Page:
Morolake
A cell phone company offers two plans for minutes. Plan A: $15 per month and$2 for every 300 texts. Plan B: $25 per month and$0.50 for every 100 texts. How many texts would you need to send per month for plan B to save you money?
6000
Robert
more than 6000
Robert
For Plan A to reach $27/month to surpass Plan B's$26.50 monthly payment, you'll need 3,000 texts which will cost an additional \$10.00. So, for the amount of texts you need to send would need to range between 1-100 texts for the 100th increment, times that by 3 for the additional amount of texts...
Gilbert
...for one text payment for 300 for Plan A. So, that means Plan A; in my opinion is for people with text messaging abilities that their fingers burn the monitor for the cell phone. While Plan B would be for loners that doesn't need their fingers to due the talking; but those texts mean more then...
Gilbert
can I see the picture
How would you find if a radical function is one to one?
how to understand calculus?
with doing calculus
SLIMANE
Thanks po.
Jenica
Hey I am new to precalculus, and wanted clarification please on what sine is as I am floored by the terms in this app? I don't mean to sound stupid but I have only completed up to college algebra.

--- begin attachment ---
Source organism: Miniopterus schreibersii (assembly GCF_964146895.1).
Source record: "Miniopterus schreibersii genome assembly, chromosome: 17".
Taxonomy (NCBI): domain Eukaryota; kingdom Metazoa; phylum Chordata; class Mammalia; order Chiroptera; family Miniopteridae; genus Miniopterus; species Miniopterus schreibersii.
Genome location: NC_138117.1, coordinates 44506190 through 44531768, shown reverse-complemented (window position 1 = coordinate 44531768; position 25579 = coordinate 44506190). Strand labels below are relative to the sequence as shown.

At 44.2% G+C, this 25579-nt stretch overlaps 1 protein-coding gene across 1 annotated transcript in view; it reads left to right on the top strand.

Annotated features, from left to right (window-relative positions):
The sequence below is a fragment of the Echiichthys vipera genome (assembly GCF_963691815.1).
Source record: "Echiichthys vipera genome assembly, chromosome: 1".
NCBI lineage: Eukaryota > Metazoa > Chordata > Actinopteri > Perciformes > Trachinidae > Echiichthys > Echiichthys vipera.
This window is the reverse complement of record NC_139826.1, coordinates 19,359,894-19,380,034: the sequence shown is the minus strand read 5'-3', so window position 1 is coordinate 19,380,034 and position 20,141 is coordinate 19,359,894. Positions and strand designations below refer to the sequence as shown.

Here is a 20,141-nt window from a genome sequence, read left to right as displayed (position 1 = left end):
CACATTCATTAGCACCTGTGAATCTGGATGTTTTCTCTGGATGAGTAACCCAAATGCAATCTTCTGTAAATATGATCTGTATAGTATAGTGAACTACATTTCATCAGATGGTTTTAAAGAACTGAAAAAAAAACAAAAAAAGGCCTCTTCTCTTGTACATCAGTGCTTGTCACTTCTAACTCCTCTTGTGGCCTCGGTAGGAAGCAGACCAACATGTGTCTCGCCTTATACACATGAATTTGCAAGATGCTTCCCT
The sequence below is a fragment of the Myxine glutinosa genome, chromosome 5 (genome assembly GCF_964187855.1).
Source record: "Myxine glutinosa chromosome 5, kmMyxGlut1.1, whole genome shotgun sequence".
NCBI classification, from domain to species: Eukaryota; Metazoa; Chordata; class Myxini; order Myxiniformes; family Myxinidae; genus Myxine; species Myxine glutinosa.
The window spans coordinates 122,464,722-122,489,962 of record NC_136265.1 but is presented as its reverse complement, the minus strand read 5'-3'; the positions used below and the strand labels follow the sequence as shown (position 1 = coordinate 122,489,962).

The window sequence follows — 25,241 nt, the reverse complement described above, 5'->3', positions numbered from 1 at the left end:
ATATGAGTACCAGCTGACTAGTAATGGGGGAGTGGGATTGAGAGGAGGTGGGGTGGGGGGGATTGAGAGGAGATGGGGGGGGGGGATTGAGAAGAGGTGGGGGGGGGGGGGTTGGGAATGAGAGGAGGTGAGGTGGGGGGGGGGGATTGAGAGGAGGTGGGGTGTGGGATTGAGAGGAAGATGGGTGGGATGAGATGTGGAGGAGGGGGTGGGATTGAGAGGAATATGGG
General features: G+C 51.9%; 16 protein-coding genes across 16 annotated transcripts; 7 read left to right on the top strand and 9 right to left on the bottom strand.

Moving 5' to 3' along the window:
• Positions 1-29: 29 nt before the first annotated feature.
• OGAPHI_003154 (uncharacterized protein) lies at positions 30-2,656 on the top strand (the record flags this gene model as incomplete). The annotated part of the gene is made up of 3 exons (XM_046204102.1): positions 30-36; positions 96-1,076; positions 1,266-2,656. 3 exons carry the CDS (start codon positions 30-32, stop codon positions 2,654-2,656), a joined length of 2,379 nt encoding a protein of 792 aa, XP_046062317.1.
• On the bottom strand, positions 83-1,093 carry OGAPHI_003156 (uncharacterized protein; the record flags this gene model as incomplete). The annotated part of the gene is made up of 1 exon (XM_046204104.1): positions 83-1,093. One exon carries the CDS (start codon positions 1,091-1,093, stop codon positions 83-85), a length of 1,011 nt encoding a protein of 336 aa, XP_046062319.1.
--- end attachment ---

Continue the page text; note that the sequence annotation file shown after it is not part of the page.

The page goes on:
I don't know if you are looking for a deeper answer or not, but the sine of an angle in a right triangle is the length of the opposite side to the angle in question divided by the length of the hypotenuse of said triangle.
Marco
can you give me sir tips to quickly understand precalculus. Im new too in that topic. Thanks
Jenica
if you remember sine, cosine, and tangent from geometry, all the relationships are the same but they use x y and r instead (x is adjacent, y is opposite, and r is hypotenuse).
Natalie
it is better to use unit circle than triangle .triangle is only used for acute angles but you can begin with. Download any application named"unit circle" you find in it all you need. unit circle is a circle centred at origine (0;0) with radius r= 1.
SLIMANE
What is domain
johnphilip
the standard equation of the ellipse that has vertices (0,-4)&(0,4) and foci (0, -15)&(0,15) it's standard equation is x^2 + y^2/16 =1 tell my why is it only x^2? why is there no a^2?
what is foci?
This term is plural for a focus, it is used for conic sections. For more detail or other math questions. I recommend researching on "Khan academy" or watching "The Organic Chemistry Tutor" YouTube channel.
Chris